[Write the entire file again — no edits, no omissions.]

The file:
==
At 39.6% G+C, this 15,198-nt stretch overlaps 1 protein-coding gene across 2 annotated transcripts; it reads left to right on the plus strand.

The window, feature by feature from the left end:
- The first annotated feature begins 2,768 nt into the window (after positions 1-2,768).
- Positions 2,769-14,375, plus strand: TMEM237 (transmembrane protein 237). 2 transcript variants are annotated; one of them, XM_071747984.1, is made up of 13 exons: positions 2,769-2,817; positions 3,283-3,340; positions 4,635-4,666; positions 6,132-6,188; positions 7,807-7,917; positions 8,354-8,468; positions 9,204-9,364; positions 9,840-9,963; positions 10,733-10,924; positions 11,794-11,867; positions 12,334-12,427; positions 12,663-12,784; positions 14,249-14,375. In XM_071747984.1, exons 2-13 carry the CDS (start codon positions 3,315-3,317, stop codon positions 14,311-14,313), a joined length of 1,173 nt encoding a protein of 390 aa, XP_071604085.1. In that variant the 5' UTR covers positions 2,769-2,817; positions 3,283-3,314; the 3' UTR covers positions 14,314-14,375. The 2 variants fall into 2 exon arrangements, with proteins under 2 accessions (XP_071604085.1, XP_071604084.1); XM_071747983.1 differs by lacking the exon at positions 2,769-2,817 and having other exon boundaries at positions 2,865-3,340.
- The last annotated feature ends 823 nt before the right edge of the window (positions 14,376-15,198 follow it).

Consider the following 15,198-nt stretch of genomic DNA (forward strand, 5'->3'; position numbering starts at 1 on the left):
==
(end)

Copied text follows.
At 39.6% G+C, this 15,198-nt stretch overlaps 1 protein-coding gene across 2 annotated transcripts; it reads left to right on the plus strand.

The window, feature by feature from the left end:
- The first annotated feature begins 2,768 nt into the window (after positions 1-2,768).
- Positions 2,769-14,375, plus strand: TMEM237 (transmembrane protein 237). 2 transcript variants are annotated; one of them, XM_071747984.1, is made up of 13 exons: positions 2,769-2,817; positions 3,283-3,340; positions 4,635-4,666; positions 6,132-6,188; positions 7,807-7,917; positions 8,354-8,468; positions 9,204-9,364; positions 9,840-9,963; positions 10,733-10,924; positions 11,794-11,867; positions 12,334-12,427; positions 12,663-12,784; positions 14,249-14,375. In XM_071747984.1, exons 2-13 carry the CDS (start codon positions 3,315-3,317, stop codon positions 14,311-14,313), a joined length of 1,173 nt encoding a protein of 390 aa, XP_071604085.1. In that variant the 5' UTR covers positions 2,769-2,817; positions 3,283-3,314; the 3' UTR covers positions 14,314-14,375. The 2 variants fall into 2 exon arrangements, with proteins under 2 accessions (XP_071604085.1, XP_071604084.1); XM_071747983.1 differs by lacking the exon at positions 2,769-2,817 and having other exon boundaries at positions 2,865-3,340.
- The last annotated feature ends 823 nt before the right edge of the window (positions 14,376-15,198 follow it).

Consider the following 15,198-nt stretch of genomic DNA (forward strand, 5'->3'; position numbering starts at 1 on the left):